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A Special Message from Dr. Coleman

August 6, 2019
Dearest Aggies,
This summer has proven to be a difficult one for our campus, our state, and our nation. In our campus community, we have endured a hate-filled video featuring Texas A&M students, and as a nation, mass shootings spurned on by racism, hate, and White supremacy. In the words of Civil Rights Movement activist Fannie Lou Hamer, many of us are “sick and tired of being sick and tired.” You have every right to be tired as it is difficult to feel safe and possess a sense of belonging in the face of bigotry and violence.
I wish I could say that these are “isolated incidents” or that it is the “alcohol talking.” However, I do not believe either to be true. Rather, hate is both systemic and ideological. Left unchecked, hate, bigotry, and discrimination permeate our structures and belief systems. On August 5, 2019, a day after the mass shooting in Dayton, a group of Ohio citizens gathered, shouting a clear and pointed request of their state’s Governor: “Do something!” I could not agree more. Together, we can “do something” to address these issues. 
As Aggies, we are all members of one of the world’s premier institutions of higher education. Education and development are our super powers. I ask that every one of you be an education-activist to affect change in our communities. 
Do: Be an ally. When hate is directed at a particular group, it is not only that group that is harmed. Hate destroys entire communities; it impacts us all. When possible, teach. Work to shift discriminatory thinking.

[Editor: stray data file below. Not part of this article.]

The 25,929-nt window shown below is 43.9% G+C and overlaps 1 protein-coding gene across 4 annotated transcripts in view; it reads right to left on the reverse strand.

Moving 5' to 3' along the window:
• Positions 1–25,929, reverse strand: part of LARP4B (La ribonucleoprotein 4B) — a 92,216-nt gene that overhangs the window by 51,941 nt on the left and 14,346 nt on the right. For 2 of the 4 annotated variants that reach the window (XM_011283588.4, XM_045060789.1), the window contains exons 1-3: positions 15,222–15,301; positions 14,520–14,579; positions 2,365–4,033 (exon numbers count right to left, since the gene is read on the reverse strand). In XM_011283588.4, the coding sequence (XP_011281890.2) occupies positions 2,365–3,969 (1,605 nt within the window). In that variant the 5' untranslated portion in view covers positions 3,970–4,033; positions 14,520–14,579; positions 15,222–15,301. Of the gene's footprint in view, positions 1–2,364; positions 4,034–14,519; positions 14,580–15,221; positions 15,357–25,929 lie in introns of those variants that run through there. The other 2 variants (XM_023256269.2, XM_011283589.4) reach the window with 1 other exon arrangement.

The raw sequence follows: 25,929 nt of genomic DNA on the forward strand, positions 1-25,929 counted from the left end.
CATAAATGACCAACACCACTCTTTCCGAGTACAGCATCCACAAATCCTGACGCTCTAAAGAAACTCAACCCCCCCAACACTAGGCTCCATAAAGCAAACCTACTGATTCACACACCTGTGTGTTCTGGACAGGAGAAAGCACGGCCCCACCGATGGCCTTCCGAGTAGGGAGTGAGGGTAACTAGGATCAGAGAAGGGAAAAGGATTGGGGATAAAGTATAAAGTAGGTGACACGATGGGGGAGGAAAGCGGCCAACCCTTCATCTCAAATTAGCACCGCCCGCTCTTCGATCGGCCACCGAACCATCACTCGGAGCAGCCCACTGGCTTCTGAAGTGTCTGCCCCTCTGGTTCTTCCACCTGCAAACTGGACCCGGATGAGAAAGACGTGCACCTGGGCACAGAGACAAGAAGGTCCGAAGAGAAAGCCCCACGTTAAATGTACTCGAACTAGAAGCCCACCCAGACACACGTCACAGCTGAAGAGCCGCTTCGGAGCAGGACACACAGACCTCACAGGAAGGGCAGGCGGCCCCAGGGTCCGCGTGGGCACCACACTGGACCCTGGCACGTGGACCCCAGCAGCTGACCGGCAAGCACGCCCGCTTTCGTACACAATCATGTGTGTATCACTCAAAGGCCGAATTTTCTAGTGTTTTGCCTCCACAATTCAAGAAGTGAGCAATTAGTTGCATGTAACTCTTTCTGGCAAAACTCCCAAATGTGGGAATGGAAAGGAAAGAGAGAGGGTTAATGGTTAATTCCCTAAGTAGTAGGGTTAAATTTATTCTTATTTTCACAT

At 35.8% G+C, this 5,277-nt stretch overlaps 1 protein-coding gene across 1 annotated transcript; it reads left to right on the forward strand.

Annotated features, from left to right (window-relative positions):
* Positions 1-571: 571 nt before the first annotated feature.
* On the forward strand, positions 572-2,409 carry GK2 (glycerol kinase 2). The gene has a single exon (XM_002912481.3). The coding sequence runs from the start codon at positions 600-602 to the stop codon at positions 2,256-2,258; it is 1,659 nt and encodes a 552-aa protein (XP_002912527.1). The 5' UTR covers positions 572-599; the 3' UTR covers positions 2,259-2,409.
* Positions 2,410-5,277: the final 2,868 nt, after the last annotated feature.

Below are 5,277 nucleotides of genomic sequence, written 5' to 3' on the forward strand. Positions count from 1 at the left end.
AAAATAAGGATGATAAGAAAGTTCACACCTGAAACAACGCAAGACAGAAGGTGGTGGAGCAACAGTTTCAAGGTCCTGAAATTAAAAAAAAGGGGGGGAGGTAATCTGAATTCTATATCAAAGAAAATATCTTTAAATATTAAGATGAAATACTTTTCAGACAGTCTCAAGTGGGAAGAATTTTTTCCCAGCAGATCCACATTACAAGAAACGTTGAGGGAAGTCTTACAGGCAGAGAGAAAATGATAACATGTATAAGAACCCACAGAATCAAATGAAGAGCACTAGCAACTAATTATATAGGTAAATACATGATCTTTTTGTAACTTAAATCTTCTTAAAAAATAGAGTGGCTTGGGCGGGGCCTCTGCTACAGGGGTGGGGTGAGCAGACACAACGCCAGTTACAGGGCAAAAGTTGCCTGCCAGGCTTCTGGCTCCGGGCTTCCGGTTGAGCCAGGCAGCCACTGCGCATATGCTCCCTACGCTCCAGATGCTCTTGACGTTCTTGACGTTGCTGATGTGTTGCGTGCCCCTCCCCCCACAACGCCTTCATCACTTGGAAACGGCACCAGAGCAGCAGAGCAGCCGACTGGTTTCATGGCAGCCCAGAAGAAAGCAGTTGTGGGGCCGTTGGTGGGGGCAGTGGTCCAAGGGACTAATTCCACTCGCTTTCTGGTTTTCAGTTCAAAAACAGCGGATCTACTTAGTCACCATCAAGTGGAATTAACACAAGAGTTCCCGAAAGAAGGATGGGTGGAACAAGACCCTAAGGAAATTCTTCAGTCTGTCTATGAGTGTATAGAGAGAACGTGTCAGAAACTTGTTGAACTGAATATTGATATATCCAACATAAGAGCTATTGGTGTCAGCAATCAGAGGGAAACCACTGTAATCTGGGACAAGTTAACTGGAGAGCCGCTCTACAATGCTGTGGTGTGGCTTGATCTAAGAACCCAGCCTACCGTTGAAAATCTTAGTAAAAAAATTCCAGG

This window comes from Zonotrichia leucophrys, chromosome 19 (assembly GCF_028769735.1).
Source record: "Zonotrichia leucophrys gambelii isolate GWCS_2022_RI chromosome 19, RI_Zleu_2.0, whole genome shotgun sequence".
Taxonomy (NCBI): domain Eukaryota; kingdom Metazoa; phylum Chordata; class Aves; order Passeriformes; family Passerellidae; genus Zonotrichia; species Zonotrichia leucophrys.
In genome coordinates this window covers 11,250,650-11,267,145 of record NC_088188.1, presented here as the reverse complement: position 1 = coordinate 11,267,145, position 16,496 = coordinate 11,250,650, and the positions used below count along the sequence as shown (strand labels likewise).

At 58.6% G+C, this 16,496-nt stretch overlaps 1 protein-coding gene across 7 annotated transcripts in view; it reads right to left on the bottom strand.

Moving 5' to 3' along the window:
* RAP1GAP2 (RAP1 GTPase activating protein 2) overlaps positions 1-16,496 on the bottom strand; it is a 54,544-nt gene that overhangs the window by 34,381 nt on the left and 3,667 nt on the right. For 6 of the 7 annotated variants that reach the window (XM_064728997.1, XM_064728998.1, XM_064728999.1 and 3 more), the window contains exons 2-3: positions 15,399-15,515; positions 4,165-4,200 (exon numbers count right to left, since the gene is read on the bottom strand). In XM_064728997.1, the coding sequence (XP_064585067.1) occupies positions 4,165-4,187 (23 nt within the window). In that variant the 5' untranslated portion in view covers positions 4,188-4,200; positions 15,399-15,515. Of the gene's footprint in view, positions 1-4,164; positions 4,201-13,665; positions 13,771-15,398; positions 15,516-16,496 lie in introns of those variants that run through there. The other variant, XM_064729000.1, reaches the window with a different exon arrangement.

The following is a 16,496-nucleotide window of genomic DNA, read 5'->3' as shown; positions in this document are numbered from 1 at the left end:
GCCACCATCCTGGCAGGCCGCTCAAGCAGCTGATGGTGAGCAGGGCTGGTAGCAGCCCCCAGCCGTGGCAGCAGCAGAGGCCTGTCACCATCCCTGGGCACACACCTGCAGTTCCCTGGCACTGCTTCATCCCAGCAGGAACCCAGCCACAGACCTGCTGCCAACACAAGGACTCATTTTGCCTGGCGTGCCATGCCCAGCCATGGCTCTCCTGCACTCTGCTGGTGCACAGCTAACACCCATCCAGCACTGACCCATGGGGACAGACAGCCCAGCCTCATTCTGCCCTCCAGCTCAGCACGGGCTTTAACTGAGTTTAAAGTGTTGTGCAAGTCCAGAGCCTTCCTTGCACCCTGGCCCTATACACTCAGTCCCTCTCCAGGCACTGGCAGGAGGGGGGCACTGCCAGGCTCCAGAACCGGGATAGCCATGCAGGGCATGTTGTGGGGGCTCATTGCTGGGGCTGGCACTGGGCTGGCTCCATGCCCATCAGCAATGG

The Office for Diversity is here to help. On our website,, you will find programs and resources to train you to be an effective advocate for diversity and social justice while resisting racism, discrimination, and hate. There, you will also find syllabi to help equip you to have critical conversations about inclusion and respect.
Do: Engage in bystander intervention (but, not when violence is taking place!). Hateful discourse and behaviors can be shut down if just one person speaks up. A simple comment like, “don’t say/do that, that’s not ok” has the potential to go a long way. Remember – You are not just intervening with one person, but with everyone who is observing the interaction. Your intervention may encourage someone else to stand-up and intercede the next time they witness racist comments and performances that perpetuate discrimination and hate.
Texas A&M offers Green Dot bystander intervention training,, to support violence prevention. Those who “live the Green Dot” understand that no single person has to do everything, “but everyone has to do something.” Additionally, the Office for Diversity will soon be introducing anti-discrimination centered bystander intervention training. When that training is available, announcements will be sent to the campus.
Do: Report incidents of hate through the StopHate The Aggie Network is a half million strong, with approximately 70,000 current students and 430,000 former students. If each one of us calls out hate, we can make extraordinary progress in creating and maintaining affirming, respectful communities that everyone is entitled to enjoy.
Do: Engage in self-care. “Self-care is any activity that we do deliberately in order to take care of our mental, emotional, and physical health. Although it’s a simple concept in theory, it’s something we very often overlook. Good self-care is key to improved mood and reduced anxiety. It’s also key to a good relationship with oneself and others” (What Self-Care Is – and What It Isn’t by Raphailia Michael,
The Office for Diversity is keenly aware that bias, discrimination, and hate can take a toll on our health. We share with you “Self-Care Resources for Discrimination, Racism, and Hate” as presented by The College of New Jersey, In addition to finding potential useful resources such as “Ten Ways to Fight Hate: A Community Resource Guide” at this site, you will learn how to engage in physical, social, mental, spiritual, and emotional self-care.
Aggies, we can communicate decisively and demonstrate our Core Values by embracing inclusion and rejecting hate.
In solidarity,

Robin R. Means Coleman, PhD
Vice President and Associate Provost for Diversity